Geothermal and Heavy-Oil Resources in Texas: Direct Use of Geothermal Fluids to Enhance Recovery of Heavy Oi

Abstract
In a five-county area of South Texas, geopressured-geothermal reservoirs in the Paleocene-Eocene Wilcox Group lie below medium- to heavy-oil reservoirs in the Eocene Jackson Group. This fortuitous association suggests the use of geothermal fluids for thermally enhanced oil recovery (TEOR). Geothermal fairways are formed, where thick deltaic sandstones are compartmentalized by growth faults. Wilcox geothermal reservoirs in South Texas are present at depths of 11,000 to 15,000 ft (3,350 to 4,570 m) in laterally continuous sandstones 100 to 200 ft (30 to 60 m) thick. Permeability is generally low (typically 1 md), porosity ranges from 12 to 24 percent, and temperature exceeds 250°F (121°C). Reservoirs containing medium (20° to 25° API gravity) to heavy (10° to 20° API gravity) oil are concentrated along the Texas Coastal Plain in the Jackson-Yegua Barrier/Strandplain (Mirando Trend), Cap Rock, and Piercement Salt Dome plays and in the East Texas Basin in Woodbine Fluvial/Deltaic/Strandplain Sandstone and Paluxy Fault Line plays. The Jackson-Yegua Barrier/Strandplain (Mirando Trend) is the most favorable play for TEOR of medium to heavy oil because of the abundance of candidate reservoirs, relative simplicity of reservoir architecture, and shallow depth of burial. Updip pinch-out of shallow barrier bar/strandplain sandstones largely controls the distribution of medium-to heavy-oil reservoirs in the Jackson Group. Subtle structure, small faults, and sandstone-body pinch-outs form lateral barriers of the reservoirs. Structural, depositional, and diagenetic variations cause reservoir compartmentalization. The medium- to heavy-oil reservoirs are typically porous (25 to 35 percent) and permeable (100 to 1,000 md), slightly clayey, fine-to medium-grained sand and sandstones. Calcite-cemented zones of low porosity (approximately 5 percent) and permeability (approximately 0.01 md) compartmentalize the reservoirs. Injection of hot, moderately fresh to saline brines will improve oil recovery by lowering viscosity and decreasing residual oil saturation. Smectite clay matrix could swell and clog pore throats if injected waters have low salinity. The high temperature of injected fluids will collapse some of the interlayer clays, thus increasing porosity and permeability. Reservoir heterogeneity resulting from facies variation and diagenesis must be considered when siting production and injection wells within the heavy-oil reservoir. The ability of abandoned gas wells to produce sufficient volumes of hot water over the long term will also affect the economics of TEOR.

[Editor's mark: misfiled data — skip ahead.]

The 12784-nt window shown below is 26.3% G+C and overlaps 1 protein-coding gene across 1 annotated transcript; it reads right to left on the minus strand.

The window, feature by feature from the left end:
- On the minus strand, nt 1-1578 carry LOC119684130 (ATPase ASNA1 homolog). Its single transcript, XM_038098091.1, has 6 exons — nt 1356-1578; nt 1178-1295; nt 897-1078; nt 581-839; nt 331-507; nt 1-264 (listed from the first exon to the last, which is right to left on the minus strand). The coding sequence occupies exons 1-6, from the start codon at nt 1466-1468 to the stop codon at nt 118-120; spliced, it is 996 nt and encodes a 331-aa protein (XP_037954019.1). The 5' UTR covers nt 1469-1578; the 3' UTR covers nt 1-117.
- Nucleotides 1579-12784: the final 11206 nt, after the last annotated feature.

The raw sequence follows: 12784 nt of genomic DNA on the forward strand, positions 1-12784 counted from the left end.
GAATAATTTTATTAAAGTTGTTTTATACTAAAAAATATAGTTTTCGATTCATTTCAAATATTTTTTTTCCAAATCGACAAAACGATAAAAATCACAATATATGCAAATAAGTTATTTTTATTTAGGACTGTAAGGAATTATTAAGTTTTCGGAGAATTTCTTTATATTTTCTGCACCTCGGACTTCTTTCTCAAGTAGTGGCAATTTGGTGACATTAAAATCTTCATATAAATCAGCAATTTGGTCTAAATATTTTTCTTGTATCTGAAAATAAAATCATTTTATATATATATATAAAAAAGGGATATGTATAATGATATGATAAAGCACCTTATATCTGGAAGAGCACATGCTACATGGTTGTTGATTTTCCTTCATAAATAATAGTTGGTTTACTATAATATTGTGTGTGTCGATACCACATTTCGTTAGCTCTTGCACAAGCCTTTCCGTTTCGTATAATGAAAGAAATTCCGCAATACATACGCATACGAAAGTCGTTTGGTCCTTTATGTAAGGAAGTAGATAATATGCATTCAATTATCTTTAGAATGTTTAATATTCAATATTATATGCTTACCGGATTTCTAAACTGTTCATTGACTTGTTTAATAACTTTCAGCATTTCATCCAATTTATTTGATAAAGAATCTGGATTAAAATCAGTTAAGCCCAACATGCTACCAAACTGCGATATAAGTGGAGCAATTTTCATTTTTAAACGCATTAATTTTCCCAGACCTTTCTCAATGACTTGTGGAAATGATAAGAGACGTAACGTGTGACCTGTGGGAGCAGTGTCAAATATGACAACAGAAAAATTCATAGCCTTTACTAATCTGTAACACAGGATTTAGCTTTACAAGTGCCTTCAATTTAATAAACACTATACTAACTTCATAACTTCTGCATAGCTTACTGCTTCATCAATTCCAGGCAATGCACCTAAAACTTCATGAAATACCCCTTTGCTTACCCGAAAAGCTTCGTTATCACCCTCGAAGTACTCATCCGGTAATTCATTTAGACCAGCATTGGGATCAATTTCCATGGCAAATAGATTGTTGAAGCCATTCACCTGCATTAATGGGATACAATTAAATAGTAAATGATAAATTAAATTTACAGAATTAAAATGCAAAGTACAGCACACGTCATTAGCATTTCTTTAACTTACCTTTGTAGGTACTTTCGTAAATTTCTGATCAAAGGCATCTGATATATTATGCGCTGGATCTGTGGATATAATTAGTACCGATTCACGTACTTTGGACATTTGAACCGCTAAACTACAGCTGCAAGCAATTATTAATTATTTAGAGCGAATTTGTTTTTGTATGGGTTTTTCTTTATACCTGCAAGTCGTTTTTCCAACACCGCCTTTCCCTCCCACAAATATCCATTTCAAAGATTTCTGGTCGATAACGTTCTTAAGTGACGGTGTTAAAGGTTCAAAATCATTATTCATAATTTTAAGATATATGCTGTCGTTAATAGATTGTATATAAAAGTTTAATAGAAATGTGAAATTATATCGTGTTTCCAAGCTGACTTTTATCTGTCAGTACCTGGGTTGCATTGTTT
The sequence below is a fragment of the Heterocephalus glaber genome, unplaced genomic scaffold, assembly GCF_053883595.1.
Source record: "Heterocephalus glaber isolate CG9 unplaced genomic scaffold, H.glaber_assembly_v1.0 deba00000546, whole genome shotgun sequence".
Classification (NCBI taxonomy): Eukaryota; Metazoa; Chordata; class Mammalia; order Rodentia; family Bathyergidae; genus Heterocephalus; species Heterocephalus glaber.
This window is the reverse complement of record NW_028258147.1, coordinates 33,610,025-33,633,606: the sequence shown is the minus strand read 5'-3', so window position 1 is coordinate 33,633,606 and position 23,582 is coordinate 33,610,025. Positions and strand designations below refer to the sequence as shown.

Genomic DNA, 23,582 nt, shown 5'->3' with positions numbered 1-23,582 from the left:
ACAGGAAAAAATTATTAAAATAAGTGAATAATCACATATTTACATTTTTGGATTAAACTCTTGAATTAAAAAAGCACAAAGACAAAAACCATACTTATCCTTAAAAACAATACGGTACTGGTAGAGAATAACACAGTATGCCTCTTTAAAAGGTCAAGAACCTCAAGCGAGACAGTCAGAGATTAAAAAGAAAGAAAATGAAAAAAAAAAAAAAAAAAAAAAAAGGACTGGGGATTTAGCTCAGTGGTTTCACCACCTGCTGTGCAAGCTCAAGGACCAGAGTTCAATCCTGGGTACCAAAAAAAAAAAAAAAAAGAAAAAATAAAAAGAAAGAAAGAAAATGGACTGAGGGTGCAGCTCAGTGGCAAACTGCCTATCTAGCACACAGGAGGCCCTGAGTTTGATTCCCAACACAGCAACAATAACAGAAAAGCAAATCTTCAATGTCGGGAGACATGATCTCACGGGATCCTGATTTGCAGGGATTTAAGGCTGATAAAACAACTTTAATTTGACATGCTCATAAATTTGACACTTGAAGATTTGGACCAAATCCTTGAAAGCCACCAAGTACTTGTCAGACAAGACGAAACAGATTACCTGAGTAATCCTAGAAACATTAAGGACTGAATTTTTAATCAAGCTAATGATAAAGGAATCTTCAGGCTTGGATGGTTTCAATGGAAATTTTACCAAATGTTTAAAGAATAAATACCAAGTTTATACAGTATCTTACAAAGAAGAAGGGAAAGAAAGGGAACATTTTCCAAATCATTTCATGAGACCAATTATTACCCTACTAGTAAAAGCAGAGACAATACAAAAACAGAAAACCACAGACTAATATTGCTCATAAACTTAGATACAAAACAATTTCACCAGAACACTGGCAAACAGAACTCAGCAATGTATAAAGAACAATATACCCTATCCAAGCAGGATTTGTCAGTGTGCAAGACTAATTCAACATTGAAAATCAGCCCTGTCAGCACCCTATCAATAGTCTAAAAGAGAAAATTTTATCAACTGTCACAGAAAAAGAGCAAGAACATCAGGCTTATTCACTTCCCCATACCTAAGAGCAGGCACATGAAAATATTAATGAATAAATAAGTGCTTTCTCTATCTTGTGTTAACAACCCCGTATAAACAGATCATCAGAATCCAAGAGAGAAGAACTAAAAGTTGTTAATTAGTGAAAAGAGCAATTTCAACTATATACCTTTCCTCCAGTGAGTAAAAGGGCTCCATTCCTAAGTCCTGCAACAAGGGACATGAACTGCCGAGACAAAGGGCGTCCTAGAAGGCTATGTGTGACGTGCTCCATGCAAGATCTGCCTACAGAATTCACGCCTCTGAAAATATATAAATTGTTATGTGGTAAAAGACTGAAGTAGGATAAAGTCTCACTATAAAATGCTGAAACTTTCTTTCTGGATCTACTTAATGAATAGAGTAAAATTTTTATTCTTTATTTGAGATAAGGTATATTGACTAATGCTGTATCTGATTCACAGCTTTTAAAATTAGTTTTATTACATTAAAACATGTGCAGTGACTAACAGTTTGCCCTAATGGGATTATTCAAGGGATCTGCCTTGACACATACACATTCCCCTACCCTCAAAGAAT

Authors
Steven J. Semo
Timothy G. Walter
Citation

Seni, S. J., and Walter, T. G., 1993, Geothermal and Heavy-Oil Resources in Texas: Direct Use of Geothermal Fluids to Enhance Recovery of Heavy Oil: The University of Texas at Austin, Bureau of Economic Geology, Geological Circular 93-3, 52 p. doi.org.10.23867/gc9303D.

ISSN
2475-3637
Number of figures
34
Number of pages
52
Publisher
The University of Texas at Austin, Bureau of Economic Geology
Series
Geological Circular
Year
1993